wed 15/07/2020

CD: Elliot Galvin Trio - Punch | reviews, news & interviews

CD: Elliot Galvin Trio - Punch

CD: Elliot Galvin Trio - Punch

A unique sound-world created from the endless resources of jazz, classical and pop

Elliot Galvin: an exhilarating feast for the ears

Ludic, ironic, kaleidoscopic, highly stylised, this follow-up to the Elliot Galvin Trio’s acclaimed 2014 debut, Dreamland, packs an exhilarating feast for the ears into its shortish 38-minute time frame. Like that greatest of musical magpies, Igor Stravinsky, who was able to creatively distort any style that appealed to him, from medieval music to the music of the Second Viennese School, Galvin similarly dips in at will to the endless resources of jazz, classical and pop music history to create a sound-world entirely his own.  

Punch, the trio’s debut for Edition Records, sees the pianist and composer expanding the sound palette considerably. He adds kalimba (on “Tipu’s Tiger”), stylophone and melodicas (the crunching dissonances of “Blop”), accordion (the player piano-type polyrhythms of “Hurdy-Gurdy”) and cassette player (on the brilliantly caustic album opener, “Punch and Judy”), and achieves the singular plucked effect on “Lions” by covering the strings of the Steinway grand with duct tape. Completely attuned to Galvin's aesthetic world, the versicoloured contributions of bassist Tom McCredie and percussionist Simon Roth capture the intricacies of Galvin's music with playing that's rich in tonal and dynamic contrast.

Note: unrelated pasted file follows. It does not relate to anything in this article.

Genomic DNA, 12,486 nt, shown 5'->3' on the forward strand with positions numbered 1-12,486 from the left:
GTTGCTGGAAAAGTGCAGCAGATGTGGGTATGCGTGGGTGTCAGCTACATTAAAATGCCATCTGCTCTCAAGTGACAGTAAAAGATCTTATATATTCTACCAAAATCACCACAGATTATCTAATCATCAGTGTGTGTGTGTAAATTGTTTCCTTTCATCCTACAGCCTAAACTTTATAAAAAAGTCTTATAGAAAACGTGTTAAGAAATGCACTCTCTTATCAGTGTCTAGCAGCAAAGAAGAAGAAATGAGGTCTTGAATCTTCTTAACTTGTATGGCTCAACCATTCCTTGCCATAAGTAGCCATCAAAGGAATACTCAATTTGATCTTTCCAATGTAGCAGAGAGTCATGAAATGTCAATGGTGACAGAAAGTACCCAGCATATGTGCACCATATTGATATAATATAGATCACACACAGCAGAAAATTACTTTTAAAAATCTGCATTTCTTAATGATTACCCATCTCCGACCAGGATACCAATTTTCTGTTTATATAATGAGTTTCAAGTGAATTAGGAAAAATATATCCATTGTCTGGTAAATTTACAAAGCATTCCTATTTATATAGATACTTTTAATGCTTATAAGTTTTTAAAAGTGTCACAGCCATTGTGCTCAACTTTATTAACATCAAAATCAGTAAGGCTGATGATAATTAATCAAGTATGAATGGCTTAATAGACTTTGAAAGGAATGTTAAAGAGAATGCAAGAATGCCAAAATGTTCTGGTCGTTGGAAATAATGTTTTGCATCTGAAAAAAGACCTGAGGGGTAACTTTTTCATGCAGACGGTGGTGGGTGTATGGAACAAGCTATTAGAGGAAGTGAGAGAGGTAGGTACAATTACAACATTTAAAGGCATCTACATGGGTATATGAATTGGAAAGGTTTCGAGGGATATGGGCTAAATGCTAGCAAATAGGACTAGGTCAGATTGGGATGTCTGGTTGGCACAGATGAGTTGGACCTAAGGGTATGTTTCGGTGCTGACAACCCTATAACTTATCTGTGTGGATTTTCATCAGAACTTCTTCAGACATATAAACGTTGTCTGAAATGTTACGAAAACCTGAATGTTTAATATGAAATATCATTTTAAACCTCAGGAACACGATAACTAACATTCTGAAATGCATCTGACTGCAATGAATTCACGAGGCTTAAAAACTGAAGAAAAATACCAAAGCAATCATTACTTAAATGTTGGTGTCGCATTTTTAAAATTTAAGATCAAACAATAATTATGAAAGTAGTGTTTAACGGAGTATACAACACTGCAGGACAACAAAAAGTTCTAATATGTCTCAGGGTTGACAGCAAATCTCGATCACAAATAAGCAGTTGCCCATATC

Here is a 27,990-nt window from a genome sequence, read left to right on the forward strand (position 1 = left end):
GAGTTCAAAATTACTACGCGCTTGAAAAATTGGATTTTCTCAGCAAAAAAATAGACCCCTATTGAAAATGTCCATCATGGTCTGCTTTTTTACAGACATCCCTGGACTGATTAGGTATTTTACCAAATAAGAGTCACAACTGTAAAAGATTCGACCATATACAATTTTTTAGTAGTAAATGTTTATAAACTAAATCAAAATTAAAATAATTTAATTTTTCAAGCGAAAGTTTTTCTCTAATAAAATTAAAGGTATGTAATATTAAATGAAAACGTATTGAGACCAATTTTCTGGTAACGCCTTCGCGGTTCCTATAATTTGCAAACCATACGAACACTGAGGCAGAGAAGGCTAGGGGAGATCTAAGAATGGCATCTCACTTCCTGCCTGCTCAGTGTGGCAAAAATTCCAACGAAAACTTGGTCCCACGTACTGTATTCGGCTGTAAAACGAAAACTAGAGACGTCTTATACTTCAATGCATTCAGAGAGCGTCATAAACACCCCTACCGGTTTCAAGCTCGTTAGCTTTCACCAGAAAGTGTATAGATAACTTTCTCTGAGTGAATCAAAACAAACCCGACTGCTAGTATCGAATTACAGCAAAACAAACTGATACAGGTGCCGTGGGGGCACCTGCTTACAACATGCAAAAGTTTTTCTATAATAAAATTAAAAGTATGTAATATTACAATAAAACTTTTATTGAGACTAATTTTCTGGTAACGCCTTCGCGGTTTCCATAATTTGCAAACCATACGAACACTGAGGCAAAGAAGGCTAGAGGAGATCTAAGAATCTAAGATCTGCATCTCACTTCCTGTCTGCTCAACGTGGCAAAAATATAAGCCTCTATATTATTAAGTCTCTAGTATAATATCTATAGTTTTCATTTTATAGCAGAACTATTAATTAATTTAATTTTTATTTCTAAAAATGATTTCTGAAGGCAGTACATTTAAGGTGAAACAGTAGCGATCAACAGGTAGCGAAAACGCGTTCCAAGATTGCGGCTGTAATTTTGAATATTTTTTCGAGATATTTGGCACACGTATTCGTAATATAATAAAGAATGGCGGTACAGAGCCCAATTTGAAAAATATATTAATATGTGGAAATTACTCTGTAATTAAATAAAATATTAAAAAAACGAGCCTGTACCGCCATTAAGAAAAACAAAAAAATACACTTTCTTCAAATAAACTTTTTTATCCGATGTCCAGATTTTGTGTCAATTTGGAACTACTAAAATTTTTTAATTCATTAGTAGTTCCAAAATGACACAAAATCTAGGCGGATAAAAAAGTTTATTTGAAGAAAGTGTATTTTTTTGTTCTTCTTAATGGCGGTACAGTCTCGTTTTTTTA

In addition to the sorrowing chorale of “1666” and the rather Django Bates-like “Cosy”, the album’s emotional centre is a towering interpretation of “Mack The Knife”, the opening murder ballad from the 1928 Brecht/Weill “play with music”, The Threepenny Opera, which is as far away from the safe and sanitised X Factor crooner versions of the song as you can get. Tapping into the tone of unadulterated anger and scorn of Brecht’s original vision, from the ominously simple opening statement of the theme on glockenspiel, the trio whips up a gut-wrenching tour de force.

Plaudits, also, to Marco Birkner for the thrilling immediacy of the recording, which was made at Studio P4, Funkhaus, Berlin (the former GDR radio).

@MrPeterQuinn

Watch a clip of “Blop”

The towering interpretation of 'Mack the Knife' is as far from the sanitised 'X Factor' versions of the song as you can get

rating

Editor Rating: 
4
Average: 4 (1 vote)

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